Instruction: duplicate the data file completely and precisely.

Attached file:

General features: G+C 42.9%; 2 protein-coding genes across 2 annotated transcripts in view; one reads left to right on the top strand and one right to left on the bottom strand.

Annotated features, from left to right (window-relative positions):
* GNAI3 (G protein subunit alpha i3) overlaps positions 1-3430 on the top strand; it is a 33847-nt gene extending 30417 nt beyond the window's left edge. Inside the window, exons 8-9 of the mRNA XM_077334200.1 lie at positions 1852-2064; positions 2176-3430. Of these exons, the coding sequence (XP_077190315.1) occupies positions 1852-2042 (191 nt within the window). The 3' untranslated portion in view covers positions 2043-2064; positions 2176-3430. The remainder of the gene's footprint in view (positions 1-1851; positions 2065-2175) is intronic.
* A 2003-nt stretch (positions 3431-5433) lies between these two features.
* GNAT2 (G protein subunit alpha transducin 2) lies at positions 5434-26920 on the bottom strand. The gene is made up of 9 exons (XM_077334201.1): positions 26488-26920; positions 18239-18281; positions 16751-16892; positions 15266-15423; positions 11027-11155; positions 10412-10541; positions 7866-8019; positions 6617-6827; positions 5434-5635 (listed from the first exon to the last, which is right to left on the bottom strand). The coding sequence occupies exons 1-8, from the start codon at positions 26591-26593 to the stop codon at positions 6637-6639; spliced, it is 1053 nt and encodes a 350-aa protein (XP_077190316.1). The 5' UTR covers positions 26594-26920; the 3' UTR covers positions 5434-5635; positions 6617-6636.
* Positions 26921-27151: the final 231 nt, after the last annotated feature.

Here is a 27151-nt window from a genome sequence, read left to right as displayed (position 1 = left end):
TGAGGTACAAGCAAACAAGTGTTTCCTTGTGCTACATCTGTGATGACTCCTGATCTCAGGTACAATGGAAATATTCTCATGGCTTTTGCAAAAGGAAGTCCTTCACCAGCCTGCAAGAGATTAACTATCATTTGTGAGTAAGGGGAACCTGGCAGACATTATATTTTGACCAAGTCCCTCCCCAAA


General features: G+C 42.9%; 2 protein-coding genes across 2 annotated transcripts in view; one reads left to right on the top strand and one right to left on the bottom strand.

Annotated features, from left to right (window-relative positions):
* GNAI3 (G protein subunit alpha i3) overlaps positions 1-3430 on the top strand; it is a 33847-nt gene extending 30417 nt beyond the window's left edge. Inside the window, exons 8-9 of the mRNA XM_077334200.1 lie at positions 1852-2064; positions 2176-3430. Of these exons, the coding sequence (XP_077190315.1) occupies positions 1852-2042 (191 nt within the window). The 3' untranslated portion in view covers positions 2043-2064; positions 2176-3430. The remainder of the gene's footprint in view (positions 1-1851; positions 2065-2175) is intronic.
* A 2003-nt stretch (positions 3431-5433) lies between these two features.
* GNAT2 (G protein subunit alpha transducin 2) lies at positions 5434-26920 on the bottom strand. The gene is made up of 9 exons (XM_077334201.1): positions 26488-26920; positions 18239-18281; positions 16751-16892; positions 15266-15423; positions 11027-11155; positions 10412-10541; positions 7866-8019; positions 6617-6827; positions 5434-5635 (listed from the first exon to the last, which is right to left on the bottom strand). The coding sequence occupies exons 1-8, from the start codon at positions 26591-26593 to the stop codon at positions 6637-6639; spliced, it is 1053 nt and encodes a 350-aa protein (XP_077190316.1). The 5' UTR covers positions 26594-26920; the 3' UTR covers positions 5434-5635; positions 6617-6636.
* Positions 26921-27151: the final 231 nt, after the last annotated feature.

Here is a 27151-nt window from a genome sequence, read left to right as displayed (position 1 = left end):
TGAGGTACAAGCAAACAAGTGTTTCCTTGTGCTACATCTGTGATGACTCCTGATCTCAGGTACAATGGAAATATTCTCATGGCTTTTGCAAAAGGAAGTCCTTCACCAGCCTGCAAGAGATTAACTATCATTTGTGAGTAAGGGGAACCTGGCAGACATTATATTTTGACCAAGTCCCTCCCCAAA